Tag Archives: Red Dead Redemption

The Soapbox Talks Sex — Treatment Of Females In MMO’s

Defiant TrainerEliot Lefebvre unleashed a relatively impassioned soapbox piece on Massively this week.

I agreed right away on the example of Rockstar as a developer that tends to be sexist. I’ve commented on this before here on my blog. I really wish Rockstar would get with the program and let us play a female protagonist.

Based on poll numbers I’ve seen for other games, I would guess 50% of players might play as a female, with 30% as a real preference. Googling to test my guess, I find a poll on the All Points Bulletin forum that shows nearly 50% would make a female character, for example. Other polls for open-world single player games like Oblivion are far more favorable in terms of actual female players.

Infer what you will. I’ll just keep lamenting that Red Dead Redemption made me play (or rather not play, and send the DVD back to Gamefly) as a male. I could have been in a world of gun-toting cowgirl joy.

It’s very complicated, of course, but surely given the enormous amount of investment to make a game, asking for equal treatment in voice over, cutscenes, and romances isn’t asking too much.

In the above pic that I cut from a Rift screenshot, you can see the treatment of women in Rift. I really don’t have a problem with this Ethian-style desert dweller look, although the shoulder guards here are just plain awful. I also don’t have a problem with this sexualized fantasy art style, which has been a cultural norm since Frazetta, Vallejo, and Royo.

My logic breaks down, however, as the Massively article and Spinksville point out, because of the huge non-equity. If loincloths are the going style for the Defiant culture, then the men should be wearing them too.

I should be seeing oiled gladiator pectorals shining in the sun, just like I see in the art of the above-mentioned venerable fantasy art standard-bearers. Instead, we see full suits of armor. And then you’ve got Shyla, queen of the high elves, who fights in her panties.

Wanted: Red Dead Redhead

We played Red Dead Redemption last night after renting it on Gamefly. My premise was as follows. I enjoyed Mafia 2 a lot, despite being forced to play a male protagonist. I enjoyed GTA IV for a while, also despite the male protagonist. RDD is a highly acclaimed, very highly rated game by Rockstar. I expected to enjoy RDD. RDD is a beautiful, classy, and very playable RPG, but I was wrong about my preconceptions that I would enjoy it.

What was wrong with RDD, causing Yolari and I to give up and send it back after only a few hours? It was the very slow pace at which the story evolved, mainly. We just couldn’t get to a classic hook that made us want to keep playing, like Mafia 2 offered us. We needed something substantial and soon to offset the fact that from the get-go, we had no connection to John Marston. We really didn’t even like him.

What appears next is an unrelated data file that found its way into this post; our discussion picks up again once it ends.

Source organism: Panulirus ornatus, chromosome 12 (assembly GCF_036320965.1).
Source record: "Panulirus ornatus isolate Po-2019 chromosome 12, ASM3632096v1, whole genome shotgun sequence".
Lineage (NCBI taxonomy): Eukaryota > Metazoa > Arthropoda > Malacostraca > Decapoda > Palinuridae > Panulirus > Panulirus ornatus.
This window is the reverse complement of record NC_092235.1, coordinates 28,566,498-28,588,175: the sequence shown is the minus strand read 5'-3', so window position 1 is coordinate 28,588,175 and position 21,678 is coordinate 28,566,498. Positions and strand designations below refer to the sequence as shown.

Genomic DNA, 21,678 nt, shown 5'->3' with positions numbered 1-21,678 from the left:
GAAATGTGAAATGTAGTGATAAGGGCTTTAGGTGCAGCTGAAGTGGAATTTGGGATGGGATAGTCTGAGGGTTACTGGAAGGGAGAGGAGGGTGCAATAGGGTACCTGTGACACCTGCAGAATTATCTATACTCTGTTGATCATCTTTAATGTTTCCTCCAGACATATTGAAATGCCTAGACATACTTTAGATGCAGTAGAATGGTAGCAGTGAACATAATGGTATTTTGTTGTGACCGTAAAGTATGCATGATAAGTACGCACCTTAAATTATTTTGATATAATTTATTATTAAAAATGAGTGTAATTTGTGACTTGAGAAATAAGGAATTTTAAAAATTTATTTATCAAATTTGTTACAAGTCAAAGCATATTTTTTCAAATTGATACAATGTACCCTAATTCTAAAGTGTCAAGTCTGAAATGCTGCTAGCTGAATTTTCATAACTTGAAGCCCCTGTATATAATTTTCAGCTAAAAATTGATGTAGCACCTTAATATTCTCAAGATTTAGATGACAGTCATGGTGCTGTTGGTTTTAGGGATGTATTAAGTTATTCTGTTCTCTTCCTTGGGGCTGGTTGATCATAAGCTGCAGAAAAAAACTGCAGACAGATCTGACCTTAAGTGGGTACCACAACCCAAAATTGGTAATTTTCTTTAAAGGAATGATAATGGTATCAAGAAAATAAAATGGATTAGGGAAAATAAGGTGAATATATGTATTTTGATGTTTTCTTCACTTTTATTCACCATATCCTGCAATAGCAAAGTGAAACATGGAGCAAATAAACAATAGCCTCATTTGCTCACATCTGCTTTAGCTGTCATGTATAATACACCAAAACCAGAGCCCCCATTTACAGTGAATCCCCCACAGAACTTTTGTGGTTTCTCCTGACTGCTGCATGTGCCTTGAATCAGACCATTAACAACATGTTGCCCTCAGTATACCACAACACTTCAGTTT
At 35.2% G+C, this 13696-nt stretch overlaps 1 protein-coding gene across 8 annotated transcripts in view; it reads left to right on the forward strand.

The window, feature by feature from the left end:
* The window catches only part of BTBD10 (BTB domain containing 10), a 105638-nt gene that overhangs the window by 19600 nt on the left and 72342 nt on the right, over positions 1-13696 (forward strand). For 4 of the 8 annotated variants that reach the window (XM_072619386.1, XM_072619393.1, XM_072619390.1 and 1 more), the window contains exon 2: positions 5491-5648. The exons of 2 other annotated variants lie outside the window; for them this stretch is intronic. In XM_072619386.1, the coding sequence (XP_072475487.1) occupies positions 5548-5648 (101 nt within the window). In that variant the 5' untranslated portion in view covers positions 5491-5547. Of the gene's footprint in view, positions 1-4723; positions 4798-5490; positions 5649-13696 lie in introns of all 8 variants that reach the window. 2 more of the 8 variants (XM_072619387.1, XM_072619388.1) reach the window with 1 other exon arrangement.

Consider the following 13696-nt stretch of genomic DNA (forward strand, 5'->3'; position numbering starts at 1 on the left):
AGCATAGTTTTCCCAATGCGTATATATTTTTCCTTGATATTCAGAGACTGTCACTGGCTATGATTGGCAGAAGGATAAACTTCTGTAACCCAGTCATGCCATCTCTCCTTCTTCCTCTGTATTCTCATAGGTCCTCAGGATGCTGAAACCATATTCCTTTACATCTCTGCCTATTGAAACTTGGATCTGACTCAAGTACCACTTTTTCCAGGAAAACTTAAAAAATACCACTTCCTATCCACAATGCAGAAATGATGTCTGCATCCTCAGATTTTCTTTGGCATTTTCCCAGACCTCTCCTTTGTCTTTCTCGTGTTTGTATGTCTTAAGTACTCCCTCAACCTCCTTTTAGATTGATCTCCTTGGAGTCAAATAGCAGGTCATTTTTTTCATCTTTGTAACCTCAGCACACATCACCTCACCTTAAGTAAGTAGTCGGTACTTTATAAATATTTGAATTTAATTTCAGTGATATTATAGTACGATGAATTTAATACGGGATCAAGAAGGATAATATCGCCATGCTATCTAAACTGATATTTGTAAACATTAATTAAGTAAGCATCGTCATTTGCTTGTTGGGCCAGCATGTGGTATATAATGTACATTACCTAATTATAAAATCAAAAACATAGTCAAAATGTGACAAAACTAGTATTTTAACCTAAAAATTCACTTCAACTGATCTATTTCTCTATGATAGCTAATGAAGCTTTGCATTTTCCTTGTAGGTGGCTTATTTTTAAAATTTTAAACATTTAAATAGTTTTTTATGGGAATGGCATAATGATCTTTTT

While Mafia 2 allowed the protagonist some narrative cut scenes to explain things, we got nothing like that in RDD, only mysteries unexplained. Yolari was particularly frustrated with controlling the horse. I was a little dismayed that I couldn’t stop and chat with people, which seems like a standard in an open-world RPG. I loved chatting with Easy Pete on the porch of the saloon in Fallout: New Vegas. He didn’t have a quest for me, but he made me feel like a welcome stranger. I didn’t feel welcome in RDD.

Why does Rockstar insist on making these male protagonist only games, when just about every other big name modern RPG maker is on board with the equality program? (CD Projekt of The Witcher is another exception.) Apparently Rockstar thinks that because the player is controlling a bad-ass dude with a gun and a big knife on his hip, that’s all they need to interest a player immediately. In this case they were wrong. If RDD had sported a bad-ass girl with a gun and a knife though, I admit my attention span would have been much higher. Who knows. I might have even purchased the game. As it was, no connection at all with the character, no hook for the story, no background, no clue, no emotional connection or dramatic moments that made me really feel what John Marston was feeling.

Contrast the opening experience in RDD to Mafia 2. No contest whatsoever. The story and character got me, despite my differences with him. There is probably no contest either in terms of profit between RDD and Mafia 2, and that’s a shame. I bought GTA IV for $20 last year and I enjoyed it for a while, but that’s the last dollar I give to Rockstar until they end their male chauvinist ways. And it’s not like they can’t do it. THQ did it for Saint’s Row 2. Y’all get with the program, Rockstar, ya hear?